Change the focus
In order to secure the future of aquaculture, regulations and certification systems must go beyond the individual farm. Having many producers sharing the same resources often results in cumulative environmental impacts, even if all farms follow the law. By using spatial planning and zoning, countries can ensure that the farms remain within the carrying capacity of the local ecosystem. Implementing these methods also reduces the conflicts that arise from resource use. Norway has successfully implemented these measures to prevent salmon producers from congregating in one area. The distribution of the farms reduces the risk of illness and the environmental impact.
Governments need to put in place public and private policies that reward farmers who practice sustainable aquaculture. Thailand has successfully implemented such a program. It rewards shrimp farmers who legally operate in aquaculture zones. Farmers in the program get access to free training, wastewater treatment and water supplies. In addition, smallholders will have access to low-interest loans and tax exemptions, with the loans and exemptions used to introduce improved technologies that increase productivity while reducing the need to clear more land for aquaculture farms. Insurers are bidding now Smallholder Policy in industry to increase its resilience, giving farmers confidence to invest in their holdings.
Benefit from information technology
Farmers find the latest information technology to be of significant benefit to them. This includes advances in ecological modeling, connectivity, mapping and satellite technology, as well as open data, as all systems can monitor and plan worldwide. Platforms that integrate these technologies enable governments to improve their spatial planning and monitoring. They also support the industry in planning and demonstrating sustainability and share success stories. Information technology also provides an opportunity for everyone to hold government and industry accountable when things go wrong.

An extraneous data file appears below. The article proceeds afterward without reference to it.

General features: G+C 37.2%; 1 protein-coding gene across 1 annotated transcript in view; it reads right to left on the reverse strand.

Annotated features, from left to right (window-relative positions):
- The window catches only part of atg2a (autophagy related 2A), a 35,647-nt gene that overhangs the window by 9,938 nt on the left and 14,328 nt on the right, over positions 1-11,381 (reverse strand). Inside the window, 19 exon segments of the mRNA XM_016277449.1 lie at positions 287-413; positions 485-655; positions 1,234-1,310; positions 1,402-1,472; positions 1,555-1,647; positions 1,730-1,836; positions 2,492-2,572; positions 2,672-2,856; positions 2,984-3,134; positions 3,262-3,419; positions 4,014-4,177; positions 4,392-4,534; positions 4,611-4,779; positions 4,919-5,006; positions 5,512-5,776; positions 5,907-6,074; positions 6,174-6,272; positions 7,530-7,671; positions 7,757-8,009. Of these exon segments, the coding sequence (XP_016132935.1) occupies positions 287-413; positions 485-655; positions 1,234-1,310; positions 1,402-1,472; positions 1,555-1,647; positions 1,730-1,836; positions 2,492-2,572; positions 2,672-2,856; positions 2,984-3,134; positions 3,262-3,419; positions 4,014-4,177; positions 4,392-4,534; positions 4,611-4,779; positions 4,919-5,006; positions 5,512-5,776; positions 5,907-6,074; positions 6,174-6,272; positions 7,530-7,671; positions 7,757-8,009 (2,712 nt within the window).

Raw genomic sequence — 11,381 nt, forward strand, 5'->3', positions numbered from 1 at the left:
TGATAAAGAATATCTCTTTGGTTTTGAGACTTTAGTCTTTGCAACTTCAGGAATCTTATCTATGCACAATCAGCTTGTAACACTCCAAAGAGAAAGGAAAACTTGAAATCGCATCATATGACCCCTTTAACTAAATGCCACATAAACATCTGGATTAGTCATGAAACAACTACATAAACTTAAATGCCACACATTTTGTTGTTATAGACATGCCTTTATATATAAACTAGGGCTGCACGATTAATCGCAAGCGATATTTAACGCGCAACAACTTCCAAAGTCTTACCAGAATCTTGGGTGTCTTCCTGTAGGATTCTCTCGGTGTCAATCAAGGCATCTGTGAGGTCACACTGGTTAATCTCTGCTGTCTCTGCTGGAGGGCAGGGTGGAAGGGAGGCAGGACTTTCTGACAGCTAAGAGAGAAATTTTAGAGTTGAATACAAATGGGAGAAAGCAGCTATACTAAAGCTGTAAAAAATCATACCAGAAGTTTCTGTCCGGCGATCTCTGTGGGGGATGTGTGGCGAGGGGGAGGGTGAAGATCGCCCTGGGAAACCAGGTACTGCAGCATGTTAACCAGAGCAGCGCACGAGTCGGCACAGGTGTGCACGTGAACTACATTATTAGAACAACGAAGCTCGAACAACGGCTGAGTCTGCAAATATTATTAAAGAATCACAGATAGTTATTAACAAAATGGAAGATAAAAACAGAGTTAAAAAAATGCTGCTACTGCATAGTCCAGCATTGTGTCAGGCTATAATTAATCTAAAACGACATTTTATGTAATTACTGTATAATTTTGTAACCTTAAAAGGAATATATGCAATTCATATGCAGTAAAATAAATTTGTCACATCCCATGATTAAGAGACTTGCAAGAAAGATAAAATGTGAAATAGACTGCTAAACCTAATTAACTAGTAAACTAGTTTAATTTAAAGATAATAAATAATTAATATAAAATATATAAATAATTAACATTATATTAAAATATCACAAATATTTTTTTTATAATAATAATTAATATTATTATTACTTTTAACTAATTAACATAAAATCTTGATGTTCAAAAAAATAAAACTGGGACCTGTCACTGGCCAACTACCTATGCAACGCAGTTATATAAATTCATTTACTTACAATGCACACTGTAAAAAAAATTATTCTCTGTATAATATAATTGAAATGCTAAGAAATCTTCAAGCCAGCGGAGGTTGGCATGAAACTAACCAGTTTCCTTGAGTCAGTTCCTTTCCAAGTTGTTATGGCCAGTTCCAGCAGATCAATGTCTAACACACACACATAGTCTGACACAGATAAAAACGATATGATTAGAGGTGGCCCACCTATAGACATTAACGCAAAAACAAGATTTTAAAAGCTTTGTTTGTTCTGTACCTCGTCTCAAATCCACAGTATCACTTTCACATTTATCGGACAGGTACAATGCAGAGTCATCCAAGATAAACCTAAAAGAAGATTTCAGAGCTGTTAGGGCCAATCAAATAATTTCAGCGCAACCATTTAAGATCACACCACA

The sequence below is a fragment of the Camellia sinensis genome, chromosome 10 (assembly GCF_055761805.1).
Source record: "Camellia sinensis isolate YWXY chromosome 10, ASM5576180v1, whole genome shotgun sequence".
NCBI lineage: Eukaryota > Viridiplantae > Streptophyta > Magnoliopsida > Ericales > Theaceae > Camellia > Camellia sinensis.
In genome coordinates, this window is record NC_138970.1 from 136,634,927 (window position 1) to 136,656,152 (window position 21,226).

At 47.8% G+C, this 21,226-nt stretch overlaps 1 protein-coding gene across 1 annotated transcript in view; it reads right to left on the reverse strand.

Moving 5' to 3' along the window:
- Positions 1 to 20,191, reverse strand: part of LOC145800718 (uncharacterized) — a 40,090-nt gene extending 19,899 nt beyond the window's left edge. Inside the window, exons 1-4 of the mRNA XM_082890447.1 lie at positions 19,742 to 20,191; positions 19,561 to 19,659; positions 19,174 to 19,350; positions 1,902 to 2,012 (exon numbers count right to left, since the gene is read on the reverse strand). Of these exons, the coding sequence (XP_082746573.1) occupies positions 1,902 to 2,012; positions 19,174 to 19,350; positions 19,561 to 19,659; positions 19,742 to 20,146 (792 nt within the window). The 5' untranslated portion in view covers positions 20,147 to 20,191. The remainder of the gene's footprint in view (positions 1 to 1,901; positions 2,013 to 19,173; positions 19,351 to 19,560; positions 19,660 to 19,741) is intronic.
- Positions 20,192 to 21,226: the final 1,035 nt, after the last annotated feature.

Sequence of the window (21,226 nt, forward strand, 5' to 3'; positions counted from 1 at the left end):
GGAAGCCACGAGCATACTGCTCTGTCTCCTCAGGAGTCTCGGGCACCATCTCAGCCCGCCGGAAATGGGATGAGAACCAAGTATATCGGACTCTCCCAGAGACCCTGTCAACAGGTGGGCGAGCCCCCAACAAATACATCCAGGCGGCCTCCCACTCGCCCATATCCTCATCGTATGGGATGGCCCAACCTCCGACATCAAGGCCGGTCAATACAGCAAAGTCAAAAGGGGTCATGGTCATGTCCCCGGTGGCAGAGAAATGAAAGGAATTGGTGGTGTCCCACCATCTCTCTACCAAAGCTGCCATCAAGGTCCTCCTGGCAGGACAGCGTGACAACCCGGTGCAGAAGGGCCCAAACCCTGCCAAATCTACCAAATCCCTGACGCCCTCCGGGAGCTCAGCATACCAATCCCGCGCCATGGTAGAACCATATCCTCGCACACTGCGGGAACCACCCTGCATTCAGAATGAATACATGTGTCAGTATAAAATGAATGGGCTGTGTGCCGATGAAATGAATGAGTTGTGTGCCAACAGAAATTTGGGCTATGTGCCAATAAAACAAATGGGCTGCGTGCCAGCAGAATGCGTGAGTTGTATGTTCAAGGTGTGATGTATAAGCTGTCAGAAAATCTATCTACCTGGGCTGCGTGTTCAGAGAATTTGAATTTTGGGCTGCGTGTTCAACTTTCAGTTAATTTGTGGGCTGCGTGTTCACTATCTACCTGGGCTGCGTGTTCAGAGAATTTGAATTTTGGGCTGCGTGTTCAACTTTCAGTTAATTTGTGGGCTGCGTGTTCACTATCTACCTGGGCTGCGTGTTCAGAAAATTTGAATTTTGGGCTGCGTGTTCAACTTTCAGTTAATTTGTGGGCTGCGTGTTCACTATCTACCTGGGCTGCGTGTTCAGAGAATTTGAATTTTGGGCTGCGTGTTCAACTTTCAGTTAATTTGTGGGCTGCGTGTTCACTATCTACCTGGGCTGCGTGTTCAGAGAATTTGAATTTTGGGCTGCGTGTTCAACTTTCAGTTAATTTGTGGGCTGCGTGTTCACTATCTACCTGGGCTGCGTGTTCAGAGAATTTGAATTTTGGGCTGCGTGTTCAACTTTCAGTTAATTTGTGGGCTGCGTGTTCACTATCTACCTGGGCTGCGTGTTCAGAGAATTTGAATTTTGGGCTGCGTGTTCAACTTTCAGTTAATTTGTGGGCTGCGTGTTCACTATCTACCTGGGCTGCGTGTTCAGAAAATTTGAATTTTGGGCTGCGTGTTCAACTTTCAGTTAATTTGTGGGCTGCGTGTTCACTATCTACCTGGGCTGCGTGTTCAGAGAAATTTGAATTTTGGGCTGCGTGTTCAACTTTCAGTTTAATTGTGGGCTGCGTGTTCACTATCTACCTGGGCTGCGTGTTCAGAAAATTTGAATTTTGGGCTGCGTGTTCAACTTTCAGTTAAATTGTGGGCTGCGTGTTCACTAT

Consume low-trophic species
Marine ecosystems continue to struggle under pressure. Fortunately, fish farming alleviates this pressure as farmed fish require few wild fish in their feeding schedule. For this reason, consumers must consume species with low trophies or those at the lower end of the food chain. These include catfish, clams, and tilapia. People in emerging markets consume these species today and should be encouraged to do so even if they move into the middle class. Impoverished people should not be overlooked, however, as fish is the main food source for more than a billion people in third world countries. Aquaculture producers must meet these people’s requirements to ensure that they meet their nutritional needs.
Wild fish catches around the world remain stagnant even as the world population increases. Aquaculture ensures that humans have healthy food for a living. However, as demand increases, changes will need to be made to ensure that it continues to do so. It is important for the future of our species.